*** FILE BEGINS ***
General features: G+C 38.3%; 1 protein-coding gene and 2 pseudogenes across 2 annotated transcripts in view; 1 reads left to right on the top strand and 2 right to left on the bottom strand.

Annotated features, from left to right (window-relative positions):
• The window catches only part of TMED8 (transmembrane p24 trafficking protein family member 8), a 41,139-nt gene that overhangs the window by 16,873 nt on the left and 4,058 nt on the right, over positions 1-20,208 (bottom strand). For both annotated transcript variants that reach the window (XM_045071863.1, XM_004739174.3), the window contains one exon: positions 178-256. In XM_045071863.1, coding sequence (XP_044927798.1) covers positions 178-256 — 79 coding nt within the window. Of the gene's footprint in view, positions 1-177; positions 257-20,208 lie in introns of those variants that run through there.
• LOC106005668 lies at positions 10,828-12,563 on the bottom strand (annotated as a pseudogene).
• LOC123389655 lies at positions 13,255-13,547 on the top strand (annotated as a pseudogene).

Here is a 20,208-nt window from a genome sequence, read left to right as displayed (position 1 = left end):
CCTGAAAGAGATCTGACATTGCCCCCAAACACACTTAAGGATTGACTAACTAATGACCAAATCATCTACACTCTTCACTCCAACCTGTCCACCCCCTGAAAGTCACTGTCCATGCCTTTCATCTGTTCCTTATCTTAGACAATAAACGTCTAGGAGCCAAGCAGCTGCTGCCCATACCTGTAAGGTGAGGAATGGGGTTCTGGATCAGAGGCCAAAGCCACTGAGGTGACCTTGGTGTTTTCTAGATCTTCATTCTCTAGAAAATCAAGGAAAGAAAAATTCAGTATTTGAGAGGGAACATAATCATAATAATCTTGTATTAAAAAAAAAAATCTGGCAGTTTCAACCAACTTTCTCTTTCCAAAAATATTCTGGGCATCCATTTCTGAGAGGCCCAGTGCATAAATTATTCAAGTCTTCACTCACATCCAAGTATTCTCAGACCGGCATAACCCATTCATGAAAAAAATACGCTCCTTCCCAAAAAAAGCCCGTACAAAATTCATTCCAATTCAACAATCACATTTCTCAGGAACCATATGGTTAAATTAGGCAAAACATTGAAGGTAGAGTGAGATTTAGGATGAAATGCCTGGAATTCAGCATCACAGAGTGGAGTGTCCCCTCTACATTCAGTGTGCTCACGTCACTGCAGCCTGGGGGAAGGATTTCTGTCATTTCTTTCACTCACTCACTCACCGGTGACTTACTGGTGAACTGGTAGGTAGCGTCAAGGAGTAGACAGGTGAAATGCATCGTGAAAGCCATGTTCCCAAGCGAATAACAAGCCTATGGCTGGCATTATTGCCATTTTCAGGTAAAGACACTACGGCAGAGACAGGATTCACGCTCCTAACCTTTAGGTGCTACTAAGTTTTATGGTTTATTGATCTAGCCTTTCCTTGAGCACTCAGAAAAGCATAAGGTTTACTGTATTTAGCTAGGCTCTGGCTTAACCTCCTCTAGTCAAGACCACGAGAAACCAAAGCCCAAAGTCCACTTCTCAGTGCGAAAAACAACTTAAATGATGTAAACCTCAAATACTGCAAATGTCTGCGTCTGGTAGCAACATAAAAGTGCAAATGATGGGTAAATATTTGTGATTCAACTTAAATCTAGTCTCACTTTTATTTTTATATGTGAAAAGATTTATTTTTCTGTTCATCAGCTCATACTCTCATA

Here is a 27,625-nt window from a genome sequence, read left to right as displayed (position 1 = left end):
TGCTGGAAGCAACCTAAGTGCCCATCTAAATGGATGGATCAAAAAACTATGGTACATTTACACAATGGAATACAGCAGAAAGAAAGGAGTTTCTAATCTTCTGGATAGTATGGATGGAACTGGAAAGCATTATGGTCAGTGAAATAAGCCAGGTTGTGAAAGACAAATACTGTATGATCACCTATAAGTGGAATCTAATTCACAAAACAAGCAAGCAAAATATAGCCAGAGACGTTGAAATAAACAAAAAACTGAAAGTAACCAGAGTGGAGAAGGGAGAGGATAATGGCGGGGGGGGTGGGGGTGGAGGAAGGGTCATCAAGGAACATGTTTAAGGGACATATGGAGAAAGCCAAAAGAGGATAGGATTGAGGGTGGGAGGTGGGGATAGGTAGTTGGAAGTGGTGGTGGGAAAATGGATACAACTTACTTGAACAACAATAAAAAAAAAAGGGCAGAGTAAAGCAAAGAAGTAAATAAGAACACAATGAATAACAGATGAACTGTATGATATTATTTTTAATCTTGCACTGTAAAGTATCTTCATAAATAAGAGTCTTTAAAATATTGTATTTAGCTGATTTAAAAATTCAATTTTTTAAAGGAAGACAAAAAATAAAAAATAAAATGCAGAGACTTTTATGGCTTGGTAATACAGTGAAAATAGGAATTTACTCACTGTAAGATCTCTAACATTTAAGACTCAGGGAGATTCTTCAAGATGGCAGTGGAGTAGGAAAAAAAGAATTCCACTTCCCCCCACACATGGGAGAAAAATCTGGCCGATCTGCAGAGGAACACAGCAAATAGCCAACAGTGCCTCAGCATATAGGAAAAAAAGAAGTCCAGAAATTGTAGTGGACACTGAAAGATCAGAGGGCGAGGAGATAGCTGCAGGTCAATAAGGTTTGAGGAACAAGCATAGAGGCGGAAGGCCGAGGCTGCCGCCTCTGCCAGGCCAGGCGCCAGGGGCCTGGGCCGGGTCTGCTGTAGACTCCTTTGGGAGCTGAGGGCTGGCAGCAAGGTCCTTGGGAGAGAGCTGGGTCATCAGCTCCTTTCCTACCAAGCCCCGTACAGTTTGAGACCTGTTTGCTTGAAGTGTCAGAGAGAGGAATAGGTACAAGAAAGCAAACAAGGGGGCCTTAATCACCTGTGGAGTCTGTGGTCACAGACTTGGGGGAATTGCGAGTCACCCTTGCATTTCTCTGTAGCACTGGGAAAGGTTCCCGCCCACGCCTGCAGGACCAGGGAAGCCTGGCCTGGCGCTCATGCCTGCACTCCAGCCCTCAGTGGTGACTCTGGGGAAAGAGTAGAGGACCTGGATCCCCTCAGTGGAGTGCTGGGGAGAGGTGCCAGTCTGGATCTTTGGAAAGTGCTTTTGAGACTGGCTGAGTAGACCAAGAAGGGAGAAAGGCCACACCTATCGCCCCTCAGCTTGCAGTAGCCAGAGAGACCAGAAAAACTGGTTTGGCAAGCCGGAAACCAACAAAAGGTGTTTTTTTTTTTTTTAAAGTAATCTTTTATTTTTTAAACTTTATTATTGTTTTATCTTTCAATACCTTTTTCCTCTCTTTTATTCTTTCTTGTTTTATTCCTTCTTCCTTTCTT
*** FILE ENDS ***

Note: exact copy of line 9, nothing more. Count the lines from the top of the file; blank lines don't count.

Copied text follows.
TGCTGGAAGCAACCTAAGTGCCCATCTAAATGGATGGATCAAAAAACTATGGTACATTTACACAATGGAATACAGCAGAAAGAAAGGAGTTTCTAATCTTCTGGATAGTATGGATGGAACTGGAAAGCATTATGGTCAGTGAAATAAGCCAGGTTGTGAAAGACAAATACTGTATGATCACCTATAAGTGGAATCTAATTCACAAAACAAGCAAGCAAAATATAGCCAGAGACGTTGAAATAAACAAAAAACTGAAAGTAACCAGAGTGGAGAAGGGAGAGGATAATGGCGGGGGGGGTGGGGGTGGAGGAAGGGTCATCAAGGAACATGTTTAAGGGACATATGGAGAAAGCCAAAAGAGGATAGGATTGAGGGTGGGAGGTGGGGATAGGTAGTTGGAAGTGGTGGTGGGAAAATGGATACAACTTACTTGAACAACAATAAAAAAAAAAGGGCAGAGTAAAGCAAAGAAGTAAATAAGAACACAATGAATAACAGATGAACTGTATGATATTATTTTTAATCTTGCACTGTAAAGTATCTTCATAAATAAGAGTCTTTAAAATATTGTATTTAGCTGATTTAAAAATTCAATTTTTTAAAGGAAGACAAAAAATAAAAAATAAAATGCAGAGACTTTTATGGCTTGGTAATACAGTGAAAATAGGAATTTACTCACTGTAAGATCTCTAACATTTAAGACTCAGGGAGATTCTTCAAGATGGCAGTGGAGTAGGAAAAAAAGAATTCCACTTCCCCCCACACATGGGAGAAAAATCTGGCCGATCTGCAGAGGAACACAGCAAATAGCCAACAGTGCCTCAGCATATAGGAAAAAAAGAAGTCCAGAAATTGTAGTGGACACTGAAAGATCAGAGGGCGAGGAGATAGCTGCAGGTCAATAAGGTTTGAGGAACAAGCATAGAGGCGGAAGGCCGAGGCTGCCGCCTCTGCCAGGCCAGGCGCCAGGGGCCTGGGCCGGGTCTGCTGTAGACTCCTTTGGGAGCTGAGGGCTGGCAGCAAGGTCCTTGGGAGAGAGCTGGGTCATCAGCTCCTTTCCTACCAAGCCCCGTACAGTTTGAGACCTGTTTGCTTGAAGTGTCAGAGAGAGGAATAGGTACAAGAAAGCAAACAAGGGGGCCTTAATCACCTGTGGAGTCTGTGGTCACAGACTTGGGGGAATTGCGAGTCACCCTTGCATTTCTCTGTAGCACTGGGAAAGGTTCCCGCCCACGCCTGCAGGACCAGGGAAGCCTGGCCTGGCGCTCATGCCTGCACTCCAGCCCTCAGTGGTGACTCTGGGGAAAGAGTAGAGGACCTGGATCCCCTCAGTGGAGTGCTGGGGAGAGGTGCCAGTCTGGATCTTTGGAAAGTGCTTTTGAGACTGGCTGAGTAGACCAAGAAGGGAGAAAGGCCACACCTATCGCCCCTCAGCTTGCAGTAGCCAGAGAGACCAGAAAAACTGGTTTGGCAAGCCGGAAACCAACAAAAGGTGTTTTTTTTTTTTTTAAAGTAATCTTTTATTTTTTAAACTTTATTATTGTTTTATCTTTCAATACCTTTTTCCTCTCTTTTATTCTTTCTTGTTTTATTCCTTCTTCCTTTCTT